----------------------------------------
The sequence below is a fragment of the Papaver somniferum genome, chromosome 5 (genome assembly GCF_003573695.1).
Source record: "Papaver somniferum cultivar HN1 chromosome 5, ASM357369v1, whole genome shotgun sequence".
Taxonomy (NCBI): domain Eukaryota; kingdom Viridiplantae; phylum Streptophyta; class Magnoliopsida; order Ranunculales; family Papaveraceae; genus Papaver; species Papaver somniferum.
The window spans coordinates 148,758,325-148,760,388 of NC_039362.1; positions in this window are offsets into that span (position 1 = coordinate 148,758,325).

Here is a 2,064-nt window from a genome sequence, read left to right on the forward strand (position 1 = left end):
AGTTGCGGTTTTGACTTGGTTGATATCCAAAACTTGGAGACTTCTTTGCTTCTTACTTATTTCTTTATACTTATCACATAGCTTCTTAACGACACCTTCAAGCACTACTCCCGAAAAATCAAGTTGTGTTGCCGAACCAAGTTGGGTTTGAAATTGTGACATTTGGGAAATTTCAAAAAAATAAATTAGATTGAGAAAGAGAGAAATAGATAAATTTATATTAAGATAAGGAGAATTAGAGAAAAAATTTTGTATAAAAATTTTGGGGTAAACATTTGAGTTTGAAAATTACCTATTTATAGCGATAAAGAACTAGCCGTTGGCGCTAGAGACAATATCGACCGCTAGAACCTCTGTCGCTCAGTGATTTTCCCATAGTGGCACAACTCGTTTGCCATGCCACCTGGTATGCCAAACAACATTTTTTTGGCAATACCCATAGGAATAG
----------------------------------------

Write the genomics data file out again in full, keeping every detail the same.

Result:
The sequence below is a fragment of the Papaver somniferum genome, chromosome 5 (genome assembly GCF_003573695.1).
Source record: "Papaver somniferum cultivar HN1 chromosome 5, ASM357369v1, whole genome shotgun sequence".
Taxonomy (NCBI): domain Eukaryota; kingdom Viridiplantae; phylum Streptophyta; class Magnoliopsida; order Ranunculales; family Papaveraceae; genus Papaver; species Papaver somniferum.
The window spans coordinates 148,758,325-148,760,388 of NC_039362.1; positions in this window are offsets into that span (position 1 = coordinate 148,758,325).

Here is a 2,064-nt window from a genome sequence, read left to right on the forward strand (position 1 = left end):
AGTTGCGGTTTTGACTTGGTTGATATCCAAAACTTGGAGACTTCTTTGCTTCTTACTTATTTCTTTATACTTATCACATAGCTTCTTAACGACACCTTCAAGCACTACTCCCGAAAAATCAAGTTGTGTTGCCGAACCAAGTTGGGTTTGAAATTGTGACATTTGGGAAATTTCAAAAAAATAAATTAGATTGAGAAAGAGAGAAATAGATAAATTTATATTAAGATAAGGAGAATTAGAGAAAAAATTTTGTATAAAAATTTTGGGGTAAACATTTGAGTTTGAAAATTACCTATTTATAGCGATAAAGAACTAGCCGTTGGCGCTAGAGACAATATCGACCGCTAGAACCTCTGTCGCTCAGTGATTTTCCCATAGTGGCACAACTCGTTTGCCATGCCACCTGGTATGCCAAACAACATTTTTTTGGCAATACCCATAGGAATAG